Du Bois’ concept of double-consciousness perfectly captures Fanon’s line of thought, which he went on to develop in a broader historical scale in his writings on anti-colonialism in Wretched of the Earth and elsewhere. For Fanon, the history of race and racialized people is, indeed, the history of the struggle of self-realization – a society in which content is free to determine its own form.
Du Bois was writing at a moment of renewed terroristic white supremacist reaction. In a time in which we are faced with a steady retrogression in race thinking in the U.S. and around the world, decades in the making, we must address the need to approach the problem of race again, and in new ways. Fanon’s work is undoubtedly one part of that process, and we need to dig into it deeply. Like Du Bois before him, even if Fanon himself did not, and could not, solve the problem in his own day, he left a framework and way of thinking that captured the contradictions of race and white supremacy in their fullest development in the period that gave rise to our own and that, unfortunately, we have not surpassed.
 W.E.B. Du Bois, Hubert Harrison, and Malcolm X, among others, could be added here.
 The literature on Fanon is extensive. Some important works include Lewis R. Gordon, Fanon and the Crisis of European Man ( New York: Routledge, 1995), Renate Zahar, Frantz Fanon: Colonialism and Alienation (New York: Monthly Review Press, 1974), Nigel C. Gibson, Fanon: The Postcolonial Imagination (Cambridge: Polity Press, 2003), L. Adele Jinadu, Fanon: In Search of the African Revolution (Enugu: Fourth Dimension Publishing, 1980), Hussein Abdilahi Bulhan, Frantz Fanon and the Psychology of Oppression (New York: Plenum Press, 1985), and James Saki Sayles, Meditations on Frantz Fanon’s Wretched of the Earth: New Afrikan Revolutionary Writings (Chicago: Spear and Shield Publications, 2010)
 Frantz Fanon, Black Skin, White Masks (New York: Grove Press, 2008) 191.
 The history of black revolt in the Americas, and its pivotal impact on ending slavery, is ignored by Fanon.
 Fanon was not alone in his preoccupation with the Caribbean person as, in essence, a colonial being. Some Caribbean thinkers thought of this condition as a consequence of the radical discontinuity in black history as a result of slavery. It is a recurring theme among some, though not all, Caribbean thinkers of the period. For instance, see George Lamming, “The Occasion for Speaking” in The Pleasures of Exile, V.S Naipaul, The Middle Passage, and C.L.R. James, Party Politics in the West Indies.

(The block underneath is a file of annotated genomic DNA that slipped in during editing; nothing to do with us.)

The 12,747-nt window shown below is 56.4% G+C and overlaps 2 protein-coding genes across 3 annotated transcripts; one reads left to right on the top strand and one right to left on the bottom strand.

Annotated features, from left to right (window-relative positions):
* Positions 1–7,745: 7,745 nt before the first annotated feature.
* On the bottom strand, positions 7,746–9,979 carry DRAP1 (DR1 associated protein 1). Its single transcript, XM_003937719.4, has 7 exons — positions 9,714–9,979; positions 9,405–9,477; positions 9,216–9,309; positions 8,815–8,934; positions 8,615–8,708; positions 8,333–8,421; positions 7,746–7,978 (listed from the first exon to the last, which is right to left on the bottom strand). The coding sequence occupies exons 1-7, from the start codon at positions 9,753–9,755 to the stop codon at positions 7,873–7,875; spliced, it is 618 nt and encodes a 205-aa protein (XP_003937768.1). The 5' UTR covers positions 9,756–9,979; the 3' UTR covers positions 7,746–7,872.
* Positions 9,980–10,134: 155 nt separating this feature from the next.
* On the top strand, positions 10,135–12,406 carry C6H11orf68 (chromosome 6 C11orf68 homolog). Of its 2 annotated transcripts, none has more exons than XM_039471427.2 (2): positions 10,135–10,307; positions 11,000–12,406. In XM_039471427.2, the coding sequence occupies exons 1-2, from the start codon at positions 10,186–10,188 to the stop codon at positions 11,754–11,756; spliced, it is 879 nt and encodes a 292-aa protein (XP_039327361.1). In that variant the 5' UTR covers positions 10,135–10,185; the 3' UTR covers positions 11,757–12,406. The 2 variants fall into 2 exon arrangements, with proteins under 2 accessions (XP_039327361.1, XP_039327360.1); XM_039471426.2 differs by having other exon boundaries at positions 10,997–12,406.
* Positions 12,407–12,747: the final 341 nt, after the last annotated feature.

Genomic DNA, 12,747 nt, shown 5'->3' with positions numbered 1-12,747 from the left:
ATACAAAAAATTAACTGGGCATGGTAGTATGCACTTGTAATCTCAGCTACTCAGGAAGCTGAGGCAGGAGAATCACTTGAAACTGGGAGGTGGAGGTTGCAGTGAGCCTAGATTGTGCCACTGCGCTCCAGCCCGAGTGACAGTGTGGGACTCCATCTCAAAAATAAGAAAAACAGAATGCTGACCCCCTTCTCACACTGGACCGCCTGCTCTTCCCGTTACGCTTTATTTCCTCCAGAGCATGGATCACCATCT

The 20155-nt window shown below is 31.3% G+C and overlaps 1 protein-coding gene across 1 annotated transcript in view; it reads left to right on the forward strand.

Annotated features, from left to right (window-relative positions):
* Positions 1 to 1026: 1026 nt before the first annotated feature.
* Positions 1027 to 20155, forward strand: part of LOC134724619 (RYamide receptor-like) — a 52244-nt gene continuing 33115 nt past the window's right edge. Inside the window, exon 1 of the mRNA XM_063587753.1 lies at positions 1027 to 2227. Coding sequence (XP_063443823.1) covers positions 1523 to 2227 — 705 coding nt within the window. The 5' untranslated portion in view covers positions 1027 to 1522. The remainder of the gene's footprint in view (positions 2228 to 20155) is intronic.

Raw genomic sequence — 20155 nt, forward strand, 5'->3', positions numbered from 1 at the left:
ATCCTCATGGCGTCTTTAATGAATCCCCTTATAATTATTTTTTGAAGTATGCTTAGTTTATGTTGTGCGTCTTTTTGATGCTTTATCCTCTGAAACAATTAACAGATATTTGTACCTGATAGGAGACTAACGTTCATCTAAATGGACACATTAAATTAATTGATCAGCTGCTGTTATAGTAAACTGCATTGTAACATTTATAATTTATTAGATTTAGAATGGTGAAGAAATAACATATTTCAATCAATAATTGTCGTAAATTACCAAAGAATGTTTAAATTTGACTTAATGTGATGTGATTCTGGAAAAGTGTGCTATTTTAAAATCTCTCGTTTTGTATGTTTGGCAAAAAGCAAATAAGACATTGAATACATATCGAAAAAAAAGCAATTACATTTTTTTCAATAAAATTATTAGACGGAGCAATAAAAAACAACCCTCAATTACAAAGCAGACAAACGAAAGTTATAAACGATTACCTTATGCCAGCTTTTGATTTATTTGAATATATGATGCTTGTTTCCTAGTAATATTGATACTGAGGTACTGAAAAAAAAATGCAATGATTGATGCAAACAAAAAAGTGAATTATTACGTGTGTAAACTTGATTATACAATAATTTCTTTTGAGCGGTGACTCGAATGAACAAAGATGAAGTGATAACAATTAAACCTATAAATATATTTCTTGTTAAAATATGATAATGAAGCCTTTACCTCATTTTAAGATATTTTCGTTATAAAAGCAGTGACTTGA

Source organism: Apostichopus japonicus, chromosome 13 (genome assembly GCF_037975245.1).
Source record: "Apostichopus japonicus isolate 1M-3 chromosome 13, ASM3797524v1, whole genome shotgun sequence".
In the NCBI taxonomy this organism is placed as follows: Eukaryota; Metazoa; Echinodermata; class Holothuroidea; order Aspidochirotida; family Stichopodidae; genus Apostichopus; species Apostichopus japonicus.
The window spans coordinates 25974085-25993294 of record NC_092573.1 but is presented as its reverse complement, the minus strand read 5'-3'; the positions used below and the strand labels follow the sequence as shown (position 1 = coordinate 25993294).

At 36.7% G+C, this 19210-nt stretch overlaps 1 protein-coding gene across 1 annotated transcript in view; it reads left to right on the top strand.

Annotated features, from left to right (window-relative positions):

G.W. F. Hegel, Phenomenology of Spirit, trans. by A.V. Miller (Oxford: Oxford University Press, 1977), 111.
 See Susan Buck-Morss, Hegel, Haiti, and Universal History (Pittsburgh: University of Pittsburgh Press, 2009).
 Herbert Marcuse, Reason and Revolution (Amherst, NY: Humanity Books, 1999), 118.
 Ibid., 119.
 Charles Taylor, Hegel (Cambridge: Cambridge University Press, 1975), 153.
 David Macey, Frantz Fanon: A Life (London: Granta, 2000), 164.
 Ibid., 165-166.
 See Karl Marx, Capital Volume 1, (New York: Penguin, 1990), 163-177.
 See Lewis R. Gordon, Fanon and the Crisis of European Man, 30-31.
 Frantz Fanon, The Wretched of the Earth (New York: Grove Press, 2004), 2.
 The Négritude milieu was ideologically divided between its more culturalist wing, identified with Leopold Senghor, and its more political milieu, whose forerunner was the Marxist and Surrealist group around Légitime défense and, later, Tropiques. Fanon can be identified as belonging to the latter camp. For more on these debates see Michael Richardson ed., Refusal of Shadow: Surrealism and the Caribbean (London: Verso, 1996); Abiola Irele, The Negritude Moment: Explorations in Francophone African and Caribbean Literature and Thought (Trenton, NJ: Africa World Press, 2010); Aimé Césaire, Discourse on Colonialism; Aimé Césaire, The Collected Poetry (Berkeley: University of California Press, 1983).
 W.E.B. Du Bois. The Souls of Black Folk (New York: Penguin, 1989) 5.